NeoStem, Inc. (NYSE Amex: NBS), which is a leading provider of pre-disease adult stem cell collection, processing and long-term storage services, and holds the exclusive, worldwide license to VSEL(TM) technology that uses very small embryonic-like stem cells isolated from peripheral blood, announced today that five posters and two oral presentations at the prestigious American Society of Hematology (ASH) Annual Meeting in New Orleans in early December demonstrated the basic cellular mechanisms of very small embryonic-like stem cells.
Very small embryonic-like stem cells are a population of heterogeneous stem cells found in the bone marrow that have properties similar to those of an embryonic stem cell and provide the promise of achieving the positive benefits associated with embryonic stem cells without the ethical or moral dilemmas or certain of the potential negative effects associated with embryonic stem cells. Important aspects of the basic understanding of why very small embryonic-like stem cells appear to be effective in clinical situations were demonstrated by the multiple presentations at the recent ASH meeting given by Dr. Mariusz Ratajczak's team of researchers from the Stem Cell Institute at the James Brown Cancer Center, University of Louisville. These reports, among other things, addressed the epigenetic and genetic mechanisms that control and modify the functions of very small embryonic-like stem cells; the role of growth factors in the regulation of proliferation of very small embryonic-like stem cells; and the maintenance of very small embryonic-like stem cells in a quiescent state from the embryogenesis through adulthood, when they contribute to the steady-state conditions of tissue rejuvenation and to the regeneration of damaged organs during emergencies. It is anticipated that these seminal studies of the fundamental mechanisms by which these stem cells play their pivotal role in tissue regeneration will significantly contribute to the efficiency and efficacy of future clinical applications of very small embryonic-like stem cells.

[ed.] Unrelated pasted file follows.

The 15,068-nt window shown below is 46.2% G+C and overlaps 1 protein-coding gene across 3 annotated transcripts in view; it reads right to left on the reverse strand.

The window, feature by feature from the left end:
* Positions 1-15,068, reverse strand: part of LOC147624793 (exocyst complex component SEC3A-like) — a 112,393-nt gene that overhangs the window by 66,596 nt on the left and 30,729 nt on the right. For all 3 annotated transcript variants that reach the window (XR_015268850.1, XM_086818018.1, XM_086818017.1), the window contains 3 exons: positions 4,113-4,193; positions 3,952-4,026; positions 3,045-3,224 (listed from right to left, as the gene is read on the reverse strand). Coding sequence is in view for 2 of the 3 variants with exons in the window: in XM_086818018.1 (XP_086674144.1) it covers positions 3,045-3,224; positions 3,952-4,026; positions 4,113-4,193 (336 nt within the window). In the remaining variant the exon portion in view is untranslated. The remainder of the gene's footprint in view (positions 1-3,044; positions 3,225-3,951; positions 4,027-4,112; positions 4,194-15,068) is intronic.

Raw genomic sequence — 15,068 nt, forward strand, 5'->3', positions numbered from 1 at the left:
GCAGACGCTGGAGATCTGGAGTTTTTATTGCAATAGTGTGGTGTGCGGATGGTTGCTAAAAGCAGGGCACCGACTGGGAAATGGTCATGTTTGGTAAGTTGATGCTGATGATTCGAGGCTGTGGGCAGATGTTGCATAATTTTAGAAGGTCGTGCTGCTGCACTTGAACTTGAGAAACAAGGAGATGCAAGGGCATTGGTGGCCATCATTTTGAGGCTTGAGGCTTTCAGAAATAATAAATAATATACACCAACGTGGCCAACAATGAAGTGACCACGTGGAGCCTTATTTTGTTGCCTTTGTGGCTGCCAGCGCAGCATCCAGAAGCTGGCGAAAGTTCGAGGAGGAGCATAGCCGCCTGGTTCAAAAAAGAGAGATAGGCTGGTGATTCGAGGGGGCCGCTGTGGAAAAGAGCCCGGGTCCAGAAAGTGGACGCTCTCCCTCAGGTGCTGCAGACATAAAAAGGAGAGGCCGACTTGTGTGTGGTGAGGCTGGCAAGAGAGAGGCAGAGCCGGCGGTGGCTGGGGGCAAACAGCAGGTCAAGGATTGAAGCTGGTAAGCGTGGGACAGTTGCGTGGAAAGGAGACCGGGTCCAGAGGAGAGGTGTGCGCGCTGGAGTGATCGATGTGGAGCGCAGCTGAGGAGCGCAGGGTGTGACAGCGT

Clinical reports on very small embryonic-like stem cells published in peer-reviewed journals during 2009 include those addressing:
Retinal diseases: A potential application of very small embryonic-like stem cells for retinal diseases as described by Dr. Anna Machalinska and colleagues from the Pomeranian Medical University, Szczecin, Poland in a paper published in September in the journal Current Eye Research.
Cardiac Disease: The application of very small embryonic-like stem cells for cardiac disease as described by Drs. Dawn Tiwari, Roberto Bolli and others from the Institute of Molecular Cardiology, University of Louisville School of Medicine who published their findings in June in the journal Stem Cells on the ability of very small embryonic-like stem cells to reduce the damage to the heart caused by acute myocardial infarction. In addition, very small embryonic-like stem cells were shown to increase in the circulation of patients who have suffered an acute myocardial infarction as published in the Journal of the American College of Cardiology in January by Dr. Wojciech Wojakowski and colleagues from the Medical College of Silesia, Katowice, Poland. Very small embryonic-like stem cells have been shown to be mobilized by the body in response to disease suggesting that these cells have a central role in cardiac tissue repair.
Cerebral Vascular Disease: The increase in circulating very small embryonic-like stem cells in patients following a stroke was published in the journal Stroke in April by Edyta Paczkowska and her colleagues from the Pomeranian Medical University, Szczecin, Poland. Further evidence of the importance of very small embryonic-like stem cells in aging is provided by a paper from the Stem Cell Institute at the James Brown Cancer Center, University of Louisville authored by the group led by Dr. Mariusz Ratajczak. This paper suggests that these cells may decelerate the aging process through rejuvenation of adult tissue and was published in the journal Mechanisms of Aging and Development, January-February issue. These two papers strongly support a role of very small embryonic-like stem cells in tissue regeneration.
Dr. Robin Smith, M.D., MBA, NeoStem's Chief Executive Officer, said, "The medical literature increasingly supports the potential of very small embryonic-like stem cells as therapy in regenerative medicine. NeoStem will continue to support basic cell biology studies elucidating the unique properties of very small embryonic-like stem cells and exploring the therapeutic use of VSEL(TM) technology for the treatment of a wide range of diseases and conditions." Dr. Smith further added, "We believe that access to a continuous source of stem cells through our stem cell collection and banking program will allow us to implement our own regenerative medicine applications on an ongoing basis that could eventually result in a fundamental shift in the way healthcare is administered."
SOURCE NeoStem, Inc.